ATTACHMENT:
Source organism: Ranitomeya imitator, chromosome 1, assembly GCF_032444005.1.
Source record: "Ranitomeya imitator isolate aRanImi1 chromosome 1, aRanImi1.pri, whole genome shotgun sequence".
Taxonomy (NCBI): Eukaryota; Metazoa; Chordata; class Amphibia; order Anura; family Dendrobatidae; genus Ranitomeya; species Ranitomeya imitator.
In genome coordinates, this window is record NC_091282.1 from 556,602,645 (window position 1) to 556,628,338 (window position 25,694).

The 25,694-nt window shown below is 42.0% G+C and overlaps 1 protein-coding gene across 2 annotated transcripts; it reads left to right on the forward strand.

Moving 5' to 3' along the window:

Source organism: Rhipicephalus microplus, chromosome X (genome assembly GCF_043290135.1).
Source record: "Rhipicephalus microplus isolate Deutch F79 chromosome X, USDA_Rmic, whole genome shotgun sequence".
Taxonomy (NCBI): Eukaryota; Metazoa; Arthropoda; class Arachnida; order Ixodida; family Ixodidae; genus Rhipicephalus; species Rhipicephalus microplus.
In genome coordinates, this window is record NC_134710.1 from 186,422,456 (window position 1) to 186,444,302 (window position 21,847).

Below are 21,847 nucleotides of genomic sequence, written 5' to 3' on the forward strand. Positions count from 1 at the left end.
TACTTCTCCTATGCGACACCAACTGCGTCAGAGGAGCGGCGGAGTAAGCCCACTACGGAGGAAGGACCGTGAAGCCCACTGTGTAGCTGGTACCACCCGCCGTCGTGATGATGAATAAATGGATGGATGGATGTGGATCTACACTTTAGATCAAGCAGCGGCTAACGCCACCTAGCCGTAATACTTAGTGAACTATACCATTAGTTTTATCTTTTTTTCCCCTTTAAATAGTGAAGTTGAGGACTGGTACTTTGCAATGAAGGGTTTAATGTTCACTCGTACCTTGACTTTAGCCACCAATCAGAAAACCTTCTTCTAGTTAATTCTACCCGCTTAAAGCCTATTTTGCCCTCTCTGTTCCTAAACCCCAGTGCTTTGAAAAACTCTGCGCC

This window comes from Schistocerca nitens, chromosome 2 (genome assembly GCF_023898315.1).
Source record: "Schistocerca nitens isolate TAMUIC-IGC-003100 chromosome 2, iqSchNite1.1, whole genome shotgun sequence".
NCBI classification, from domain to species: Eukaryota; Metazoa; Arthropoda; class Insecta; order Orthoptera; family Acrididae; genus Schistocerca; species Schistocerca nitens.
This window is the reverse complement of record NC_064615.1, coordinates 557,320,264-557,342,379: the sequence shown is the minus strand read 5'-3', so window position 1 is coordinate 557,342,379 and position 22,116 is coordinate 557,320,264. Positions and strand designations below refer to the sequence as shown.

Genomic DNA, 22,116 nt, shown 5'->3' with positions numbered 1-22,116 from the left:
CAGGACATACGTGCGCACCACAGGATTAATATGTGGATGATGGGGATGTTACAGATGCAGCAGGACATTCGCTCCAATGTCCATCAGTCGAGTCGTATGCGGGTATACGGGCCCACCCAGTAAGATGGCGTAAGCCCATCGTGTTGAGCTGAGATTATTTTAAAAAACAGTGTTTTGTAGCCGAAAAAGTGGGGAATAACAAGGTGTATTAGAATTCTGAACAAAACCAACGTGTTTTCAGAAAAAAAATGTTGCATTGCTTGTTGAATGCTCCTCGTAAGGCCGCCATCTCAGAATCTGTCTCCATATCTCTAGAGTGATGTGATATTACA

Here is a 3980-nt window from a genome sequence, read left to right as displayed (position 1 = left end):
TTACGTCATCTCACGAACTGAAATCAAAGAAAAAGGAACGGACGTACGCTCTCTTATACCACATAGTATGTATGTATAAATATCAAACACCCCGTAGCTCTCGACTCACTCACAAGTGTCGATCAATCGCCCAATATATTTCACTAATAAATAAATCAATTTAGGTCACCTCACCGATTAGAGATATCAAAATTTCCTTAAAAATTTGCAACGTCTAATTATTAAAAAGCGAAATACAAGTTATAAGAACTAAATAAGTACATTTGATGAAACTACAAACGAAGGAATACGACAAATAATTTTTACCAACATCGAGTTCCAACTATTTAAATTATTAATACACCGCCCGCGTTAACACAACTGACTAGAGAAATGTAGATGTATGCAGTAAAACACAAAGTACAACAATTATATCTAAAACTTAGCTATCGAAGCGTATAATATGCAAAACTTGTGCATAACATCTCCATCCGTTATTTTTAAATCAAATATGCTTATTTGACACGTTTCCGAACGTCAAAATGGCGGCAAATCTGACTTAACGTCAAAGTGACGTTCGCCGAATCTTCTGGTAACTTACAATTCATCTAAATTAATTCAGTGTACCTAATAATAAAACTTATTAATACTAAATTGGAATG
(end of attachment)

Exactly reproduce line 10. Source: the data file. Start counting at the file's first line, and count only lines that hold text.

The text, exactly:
In genome coordinates, this window is record NC_134710.1 from 186,422,456 (window position 1) to 186,444,302 (window position 21,847).